Deliverance ‘inbred banjo kid’ unrecognisable 50 years on as he shuns fame

It was the film that did for canoeing trips what Jaws did for inflatable lilo sales.

And this July marks the 50th anniversary of the nightmarish 1972 backwoods thriller Deliverance, in which a group of city-slicker friends go on a weekend camping break in America's Deep South only to find the local hillbillies are anything but welcoming.

Starring Burt Reynolds, Jon Voight, Ned Beatty and Ronnie Cox as the four pals, the film was a huge critical success but drew criticism for what some called its stereotypical depiction of the native Appalachian community as dangerous inbreds.

An explicit scene of male rape, with its now-notorious "squeal like a pig" line, also shocked many who went to see it.

However, despite its celebrity cast, the one character in the movie who everyone remembers is only actually on screen for a few minutes and isn't even played by a proper actor.

A long-time fan favourite, he's the odd-looking young boy who, during his one brief scene, sits on a dilapidated front porch and challenges Cox's character to a banjo duel after the group stop to fill their car up with petrol.

He was portrayed by Billy Redden, a resident of Rabun County in northeastern Georgia where the film was shot.

Aged 15 at the time, his skinny frame, large head and narrow eyes drew the attention of crew members when they scouted the area for extras to appear in the film.

What a lot of people don't realise, however, is that Redden couldn't even play the banjo.

Indeed, all the impressive, high-speed fretwork you see onscreen is down to an unseen musician who sits out of shot and pokes his arm through the sleeve of Redden's specially-designed shirt to create the illusion he's the one with all the skills.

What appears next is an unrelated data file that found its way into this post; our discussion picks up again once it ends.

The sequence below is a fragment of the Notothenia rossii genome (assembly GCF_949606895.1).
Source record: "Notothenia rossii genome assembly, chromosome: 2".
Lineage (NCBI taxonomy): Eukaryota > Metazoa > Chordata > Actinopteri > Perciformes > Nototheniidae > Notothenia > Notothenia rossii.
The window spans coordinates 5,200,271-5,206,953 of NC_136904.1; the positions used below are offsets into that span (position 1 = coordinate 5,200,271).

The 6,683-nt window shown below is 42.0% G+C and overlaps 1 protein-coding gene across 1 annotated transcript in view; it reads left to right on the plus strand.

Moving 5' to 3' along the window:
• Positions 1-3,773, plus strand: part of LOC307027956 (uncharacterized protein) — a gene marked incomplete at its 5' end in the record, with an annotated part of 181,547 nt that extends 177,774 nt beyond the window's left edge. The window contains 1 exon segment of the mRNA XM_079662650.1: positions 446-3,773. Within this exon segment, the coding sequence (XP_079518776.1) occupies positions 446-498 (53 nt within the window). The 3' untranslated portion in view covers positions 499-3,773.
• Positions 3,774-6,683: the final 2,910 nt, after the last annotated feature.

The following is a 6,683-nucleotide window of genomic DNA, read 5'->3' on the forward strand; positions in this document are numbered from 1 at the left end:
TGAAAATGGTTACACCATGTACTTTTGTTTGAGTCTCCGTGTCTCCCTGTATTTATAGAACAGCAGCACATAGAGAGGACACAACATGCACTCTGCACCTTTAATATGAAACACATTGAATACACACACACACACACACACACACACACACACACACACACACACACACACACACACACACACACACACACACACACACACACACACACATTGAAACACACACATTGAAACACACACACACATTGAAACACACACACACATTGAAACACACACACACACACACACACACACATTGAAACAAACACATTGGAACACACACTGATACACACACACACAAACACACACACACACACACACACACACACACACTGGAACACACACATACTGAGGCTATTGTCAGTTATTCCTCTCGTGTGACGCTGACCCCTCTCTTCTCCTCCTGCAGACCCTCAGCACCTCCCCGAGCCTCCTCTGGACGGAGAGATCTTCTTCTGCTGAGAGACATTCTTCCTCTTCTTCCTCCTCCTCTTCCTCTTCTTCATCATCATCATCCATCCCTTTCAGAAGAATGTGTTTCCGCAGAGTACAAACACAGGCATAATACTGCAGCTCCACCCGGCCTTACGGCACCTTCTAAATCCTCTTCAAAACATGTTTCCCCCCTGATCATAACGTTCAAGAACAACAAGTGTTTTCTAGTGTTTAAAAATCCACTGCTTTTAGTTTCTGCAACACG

But what even fewer know is what happened to Redden, now 65, after the film had been released.

Having briefly organised sightseeing trips down the nearby Chattooga River in an attempt to capitalise on the movie's popularity, he went on to pop up in a number of other films, all of which – perhaps unsurprisingly – featured him holding a banjo.

Perhaps the most high profile of these was Tim Burton's 2003 film Big Fish, a blink-and-you'll-miss-it appearance in which Redden was cast as a member of a small town greeting committee.

He also did a series of odd jobs, from working as a dishwasher to diner chef. Most recently, he found employment in customer service at a branch of US supermarket giant Walmart.

Nevertheless, while Deliverance confirmed his unlikely place in the annals of cinema history, he's not been entirely complimentary about it in the past, criticising its portrayal of those from his hometown.

"We're not a bad people up here, we're a loving people," he said on the 2012 documentary The Deliverance of Rabun County.

"Rabun County is a pretty good town. It's real peaceful, not a lot of crime going on.

"Everybody pretty much gets along with everybody."

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